There’s no question in my mind that we’re going to see an auto industry bail-out, either as the last act of the lame-duck 110th Congress or the first act of the new 111th. Why? Because President-Elect Barrack Obama wants it, and so do House Majority Leader Nancy Pelosi and Senate Majority Leader Harry Reid – all Democrats, if you haven’t noticed, and all commanding a majority of the votes available in their respective political spheres.
This is a good thing. At this point in time, a bail-out is what we need. But this bail-out is a stop-gap measure at best. Don’t count on it to solve the U.S. auto industry’s problems – or the problems of the small businesses that form its supply chain. That could be impossible. And my advice to any company belonging to the automotive supply chain is simple: Get out as soon as you can.
Right now, at this very moment, a car that seats five, gets 50 mile per gallon and offers optional air conditioning and air bags can be had in India for about $2,000. It’s the Nano, manufactured by the Tata Group, until recently better known as a source of offshore information technology.
On the other end of the scale, up-market customers will soon be able to buy a Tesla Roadster, which offers 0 to 60 mph acceleration in 3.9 seconds, the fastest top gear acceleration of any production car tested by Car & Driver magazine in 2007 (according to a press release) and an EPA rating of 135 miles per gallon.
I don’t see how any of the Detroit 3 can get near these parameters. And, because we operate in an economy based on Darwin’s first principle – survival of the fittest – if I’m right, the Detroit 3 will soon be extinct, or, perhaps more likely, evolve to smaller, nimbler versions of their former selves. (They’re already smaller – it’s the nimble part that’s yet to come.)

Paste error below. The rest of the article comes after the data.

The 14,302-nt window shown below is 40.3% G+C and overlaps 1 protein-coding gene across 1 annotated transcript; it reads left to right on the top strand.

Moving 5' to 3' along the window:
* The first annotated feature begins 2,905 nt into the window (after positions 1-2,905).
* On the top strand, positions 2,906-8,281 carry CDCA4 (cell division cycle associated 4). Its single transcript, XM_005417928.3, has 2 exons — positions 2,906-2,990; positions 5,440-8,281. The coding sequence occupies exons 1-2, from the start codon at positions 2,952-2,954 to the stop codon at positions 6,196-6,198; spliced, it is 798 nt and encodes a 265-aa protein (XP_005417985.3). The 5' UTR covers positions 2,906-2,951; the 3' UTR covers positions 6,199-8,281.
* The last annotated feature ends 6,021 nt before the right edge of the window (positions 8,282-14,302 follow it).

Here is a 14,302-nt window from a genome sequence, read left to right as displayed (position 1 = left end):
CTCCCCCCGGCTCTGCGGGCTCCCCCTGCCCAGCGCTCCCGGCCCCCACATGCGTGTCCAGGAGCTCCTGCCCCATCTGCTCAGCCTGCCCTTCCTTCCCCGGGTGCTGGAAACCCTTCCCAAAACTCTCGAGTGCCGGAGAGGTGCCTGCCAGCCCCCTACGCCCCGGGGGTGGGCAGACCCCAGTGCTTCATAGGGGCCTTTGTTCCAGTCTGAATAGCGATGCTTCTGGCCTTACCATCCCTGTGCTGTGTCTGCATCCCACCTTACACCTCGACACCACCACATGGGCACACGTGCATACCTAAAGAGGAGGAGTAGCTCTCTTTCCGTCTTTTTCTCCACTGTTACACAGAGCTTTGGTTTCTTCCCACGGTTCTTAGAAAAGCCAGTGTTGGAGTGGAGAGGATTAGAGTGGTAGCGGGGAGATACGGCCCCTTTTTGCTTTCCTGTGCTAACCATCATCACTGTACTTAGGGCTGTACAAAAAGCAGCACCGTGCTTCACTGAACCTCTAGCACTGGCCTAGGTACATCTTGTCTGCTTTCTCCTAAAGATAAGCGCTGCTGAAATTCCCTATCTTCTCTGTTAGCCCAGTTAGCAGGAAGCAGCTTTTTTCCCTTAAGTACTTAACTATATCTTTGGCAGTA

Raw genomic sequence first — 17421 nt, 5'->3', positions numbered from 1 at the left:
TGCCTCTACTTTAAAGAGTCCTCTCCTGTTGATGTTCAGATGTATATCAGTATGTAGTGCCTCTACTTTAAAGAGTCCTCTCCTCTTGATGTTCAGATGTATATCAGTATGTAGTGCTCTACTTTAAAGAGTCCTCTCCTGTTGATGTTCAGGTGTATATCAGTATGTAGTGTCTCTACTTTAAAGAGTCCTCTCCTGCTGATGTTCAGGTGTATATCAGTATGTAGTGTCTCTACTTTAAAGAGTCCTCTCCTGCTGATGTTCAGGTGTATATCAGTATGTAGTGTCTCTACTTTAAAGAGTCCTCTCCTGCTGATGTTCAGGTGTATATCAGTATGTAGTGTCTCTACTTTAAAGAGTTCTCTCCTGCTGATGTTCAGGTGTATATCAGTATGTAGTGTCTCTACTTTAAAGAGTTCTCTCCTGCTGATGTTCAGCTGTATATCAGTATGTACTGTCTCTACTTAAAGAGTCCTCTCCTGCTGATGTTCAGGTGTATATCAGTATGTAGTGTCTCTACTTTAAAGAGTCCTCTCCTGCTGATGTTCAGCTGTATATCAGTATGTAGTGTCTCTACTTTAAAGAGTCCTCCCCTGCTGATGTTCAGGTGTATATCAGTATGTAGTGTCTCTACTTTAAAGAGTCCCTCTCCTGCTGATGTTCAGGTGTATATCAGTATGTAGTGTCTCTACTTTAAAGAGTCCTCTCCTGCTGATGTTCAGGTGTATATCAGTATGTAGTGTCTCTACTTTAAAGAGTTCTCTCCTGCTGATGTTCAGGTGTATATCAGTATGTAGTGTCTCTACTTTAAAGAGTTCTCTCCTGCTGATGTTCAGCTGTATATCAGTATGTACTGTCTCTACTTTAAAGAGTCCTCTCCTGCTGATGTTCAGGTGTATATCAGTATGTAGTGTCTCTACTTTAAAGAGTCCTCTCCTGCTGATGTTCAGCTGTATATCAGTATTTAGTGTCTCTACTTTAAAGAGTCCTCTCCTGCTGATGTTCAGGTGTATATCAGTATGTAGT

What a bail-out will do is give smaller companies a chance to re-adjust and prepare for the inevitable. Those that don’t will fall victim to Darwin’s ruthless law.
What, specifically, should you do if you’re part of the automotive supply chain? Here are my suggestions:
1. Don’t make any plans based on the status quo. Things are going to change dramatically within the next five years.
2. Do make finding new, non-automotive customers a priority, by focusing not on your products, but on your capabilities.
3. Green your business. Green suppliers will find favor in the current market, so learn what’s involved, take action, and make sure that your customers hear about what you’re doing.
4. Track new legislation. You can’t take advantage of money that’s appropriated if you don’t know it’s there or what it’s for.
5. Prepare to fill out a lot of forms. If soon-to-be President Obama really gets what he wants, like programs that reward hiring and R&D programs with tax, learn how to take advantage of them, re-define some of your efforts so that qualify as R&D, and get your money!